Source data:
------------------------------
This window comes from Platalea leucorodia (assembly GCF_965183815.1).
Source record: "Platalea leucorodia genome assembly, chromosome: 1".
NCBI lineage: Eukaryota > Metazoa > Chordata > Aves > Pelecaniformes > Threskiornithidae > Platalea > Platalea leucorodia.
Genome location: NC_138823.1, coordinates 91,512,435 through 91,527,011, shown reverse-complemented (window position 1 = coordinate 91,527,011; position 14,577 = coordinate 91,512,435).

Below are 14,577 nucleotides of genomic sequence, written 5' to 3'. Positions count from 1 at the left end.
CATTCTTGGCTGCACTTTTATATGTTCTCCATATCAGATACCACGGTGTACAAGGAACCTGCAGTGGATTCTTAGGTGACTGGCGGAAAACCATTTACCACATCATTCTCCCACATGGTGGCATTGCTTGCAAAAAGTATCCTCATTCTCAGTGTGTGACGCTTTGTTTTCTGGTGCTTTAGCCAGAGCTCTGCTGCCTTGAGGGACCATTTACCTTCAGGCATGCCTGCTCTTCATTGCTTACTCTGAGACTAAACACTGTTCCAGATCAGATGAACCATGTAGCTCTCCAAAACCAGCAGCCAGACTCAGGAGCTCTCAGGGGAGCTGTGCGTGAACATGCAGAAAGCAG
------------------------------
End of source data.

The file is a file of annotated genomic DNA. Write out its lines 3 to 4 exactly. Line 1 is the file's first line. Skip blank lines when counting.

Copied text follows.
NCBI lineage: Eukaryota > Metazoa > Chordata > Aves > Pelecaniformes > Threskiornithidae > Platalea > Platalea leucorodia.
Genome location: NC_138823.1, coordinates 91,512,435 through 91,527,011, shown reverse-complemented (window position 1 = coordinate 91,527,011; position 14,577 = coordinate 91,512,435).